By late 1972 the American Apollo Program was winding down following six successful landings of two man crews on the Moon, as well as two lunar orbit only missions (Apollos 8 and 10) and the "successful failure" of the Apollo 13 circumlunar mission. Seeing no propaganda value in further attempts, the Soviet government quietly shut down the N-1 program, we know now, in 1974. In fact, the now open Soviet archives reveal that the emphasis at that time shifted to the development of a new manned heavy-lift vehicle, the Energia rocket with its shuttle, the Buran (click to go to Energia-Buran section) , which finally made its appearance, briefly, in the late 1980s. In fact, much of the infrastructure originally developed for the N-1 was refurbished for use by the Energia-Buran. For example the N-1's pad was converted for use as the Energia-Buran's launch pad and the N-1's carrier/transporter was modified to serve as the Energia-Buran's transporter (photos taken by the author in Baikonour) , just as the Saturn V's facilities were converted for use by the American Space Shuttle..

    This model is from a resin kit made by Realspace Models, and is in 1/144 scale.

    Hubble Space Telescope and Space Shuttle Orbiter (1/100)

    Hubble Space Telescope and Space Shuttle Orbiter (1/100)

    The Hubble Space Telescope (HST) was deployed from the Space Shuttle Discovery's cargo bay during the STS-31 mission in April 1990. As the largest optical telescope ever put into space it has expanded the visas of mankind considerably in the years since its deployment.

    This model depicts a service mission in which the HST is grappled by the Remote Manipulator System (RMS, or "Canadarm") prior to it being brought into the Shuttle's cargo bay for refurbishment. The HST is entirely scratchbuilt and based upon a scale diagram I obtained from Lockheed in the late 1980s. The Shuttle Orbiter is based on the Tamiya kit. The model depicts an astronaut using a Manned Maneuvering Unit (MMU) attached to the HST, having presumably guided the telescope into a position where it could be grappled by the RMS. This is not the way it was been done on the actual HST repair/refurbishment missions, but this model was built about three years before the HST went into orbit.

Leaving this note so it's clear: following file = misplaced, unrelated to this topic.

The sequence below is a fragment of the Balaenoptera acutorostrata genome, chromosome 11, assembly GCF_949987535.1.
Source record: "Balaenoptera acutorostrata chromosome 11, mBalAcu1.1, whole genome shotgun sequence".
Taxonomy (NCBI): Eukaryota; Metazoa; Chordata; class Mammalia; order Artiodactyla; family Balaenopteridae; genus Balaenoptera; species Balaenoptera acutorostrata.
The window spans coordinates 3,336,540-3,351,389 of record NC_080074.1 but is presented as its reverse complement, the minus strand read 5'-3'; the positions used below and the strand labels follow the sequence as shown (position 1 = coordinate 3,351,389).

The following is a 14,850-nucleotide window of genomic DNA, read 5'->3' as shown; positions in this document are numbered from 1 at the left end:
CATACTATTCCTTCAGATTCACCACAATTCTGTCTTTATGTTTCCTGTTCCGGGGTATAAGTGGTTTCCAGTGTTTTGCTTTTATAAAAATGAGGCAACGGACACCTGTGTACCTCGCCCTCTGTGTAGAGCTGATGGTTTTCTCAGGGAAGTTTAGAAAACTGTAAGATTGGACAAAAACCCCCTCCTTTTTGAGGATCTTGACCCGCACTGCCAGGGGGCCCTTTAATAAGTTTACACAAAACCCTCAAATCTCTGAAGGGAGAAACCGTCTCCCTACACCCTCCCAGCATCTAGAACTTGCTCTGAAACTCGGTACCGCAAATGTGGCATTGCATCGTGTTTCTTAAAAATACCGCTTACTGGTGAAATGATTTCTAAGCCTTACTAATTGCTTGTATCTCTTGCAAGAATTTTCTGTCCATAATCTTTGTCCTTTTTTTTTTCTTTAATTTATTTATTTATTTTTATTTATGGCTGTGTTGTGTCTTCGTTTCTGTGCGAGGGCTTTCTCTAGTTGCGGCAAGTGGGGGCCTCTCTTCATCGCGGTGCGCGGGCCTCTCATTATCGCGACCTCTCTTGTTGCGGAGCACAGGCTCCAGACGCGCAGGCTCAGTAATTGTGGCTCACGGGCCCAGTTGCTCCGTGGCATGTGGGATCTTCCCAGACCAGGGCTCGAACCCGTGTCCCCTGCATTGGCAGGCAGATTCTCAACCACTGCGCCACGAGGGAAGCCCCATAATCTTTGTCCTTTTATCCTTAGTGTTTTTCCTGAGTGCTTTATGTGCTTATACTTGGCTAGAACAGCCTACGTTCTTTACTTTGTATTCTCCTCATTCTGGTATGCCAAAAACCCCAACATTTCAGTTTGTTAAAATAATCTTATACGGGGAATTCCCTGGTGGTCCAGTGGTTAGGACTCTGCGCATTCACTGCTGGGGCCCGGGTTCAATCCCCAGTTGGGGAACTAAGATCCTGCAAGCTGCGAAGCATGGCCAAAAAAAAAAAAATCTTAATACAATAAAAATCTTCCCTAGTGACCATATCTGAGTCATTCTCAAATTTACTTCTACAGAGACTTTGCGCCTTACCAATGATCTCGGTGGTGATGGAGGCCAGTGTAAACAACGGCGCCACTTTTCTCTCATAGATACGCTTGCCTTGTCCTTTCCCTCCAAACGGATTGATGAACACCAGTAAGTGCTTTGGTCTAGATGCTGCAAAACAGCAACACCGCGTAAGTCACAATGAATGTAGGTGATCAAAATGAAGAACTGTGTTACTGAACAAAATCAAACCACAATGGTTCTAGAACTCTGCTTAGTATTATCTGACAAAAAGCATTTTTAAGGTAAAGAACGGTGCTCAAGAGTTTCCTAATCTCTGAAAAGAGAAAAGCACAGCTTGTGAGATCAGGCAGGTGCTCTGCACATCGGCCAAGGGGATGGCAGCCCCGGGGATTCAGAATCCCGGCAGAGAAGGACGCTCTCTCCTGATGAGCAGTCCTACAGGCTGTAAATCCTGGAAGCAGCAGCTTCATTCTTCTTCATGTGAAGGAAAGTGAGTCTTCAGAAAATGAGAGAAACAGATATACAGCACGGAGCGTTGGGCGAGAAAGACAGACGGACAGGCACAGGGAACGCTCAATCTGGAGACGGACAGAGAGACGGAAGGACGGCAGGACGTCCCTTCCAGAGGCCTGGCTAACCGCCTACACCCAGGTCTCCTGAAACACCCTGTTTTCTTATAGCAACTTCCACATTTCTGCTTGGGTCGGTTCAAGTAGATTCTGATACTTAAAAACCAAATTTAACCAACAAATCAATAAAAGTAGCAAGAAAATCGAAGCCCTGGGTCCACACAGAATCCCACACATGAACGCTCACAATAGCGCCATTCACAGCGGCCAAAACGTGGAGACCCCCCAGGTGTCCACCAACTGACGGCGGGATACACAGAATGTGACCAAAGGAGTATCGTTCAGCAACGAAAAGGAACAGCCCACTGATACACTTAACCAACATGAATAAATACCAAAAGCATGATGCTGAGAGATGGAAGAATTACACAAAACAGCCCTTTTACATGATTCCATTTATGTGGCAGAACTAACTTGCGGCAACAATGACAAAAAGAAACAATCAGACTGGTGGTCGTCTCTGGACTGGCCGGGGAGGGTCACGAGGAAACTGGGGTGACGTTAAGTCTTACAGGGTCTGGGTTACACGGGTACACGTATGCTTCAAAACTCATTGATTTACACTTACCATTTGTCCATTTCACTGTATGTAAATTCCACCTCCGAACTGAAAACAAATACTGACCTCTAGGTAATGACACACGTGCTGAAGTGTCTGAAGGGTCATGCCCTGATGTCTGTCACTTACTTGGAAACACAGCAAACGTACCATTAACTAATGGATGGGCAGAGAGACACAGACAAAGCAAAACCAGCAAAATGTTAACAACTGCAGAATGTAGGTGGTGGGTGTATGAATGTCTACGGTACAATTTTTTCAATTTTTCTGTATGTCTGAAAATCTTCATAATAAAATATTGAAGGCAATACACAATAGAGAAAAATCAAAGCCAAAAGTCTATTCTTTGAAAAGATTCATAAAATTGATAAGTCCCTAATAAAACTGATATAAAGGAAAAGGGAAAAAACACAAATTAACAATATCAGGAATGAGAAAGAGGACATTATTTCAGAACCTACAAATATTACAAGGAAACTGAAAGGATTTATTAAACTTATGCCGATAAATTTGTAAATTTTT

Salyut 7 (1/96)

    Salyut 7 (1/96)

    Salyut 7 was one of the "second generation" Soviet manned space stations. Like its predecessor, Salyut 6, Salyut 7 had two axial docking ports, front and rear. For the first time this afforded the possibilty of using supply ferries (i.e., an unmanned Soyuz variant called "Progress") to bring supplies to the orbiting space station crew by docking at one port while a crew return vehicle (i.e., the Soyuz manned spacecraft) remained docked at the other port. Neither earlier Soviet space stations nor the American Skylab had the capabilty to be resupplied in this way. Using unmanned re-supply ferries opened up the possibility for space station crews to spend much longer periods in orbit.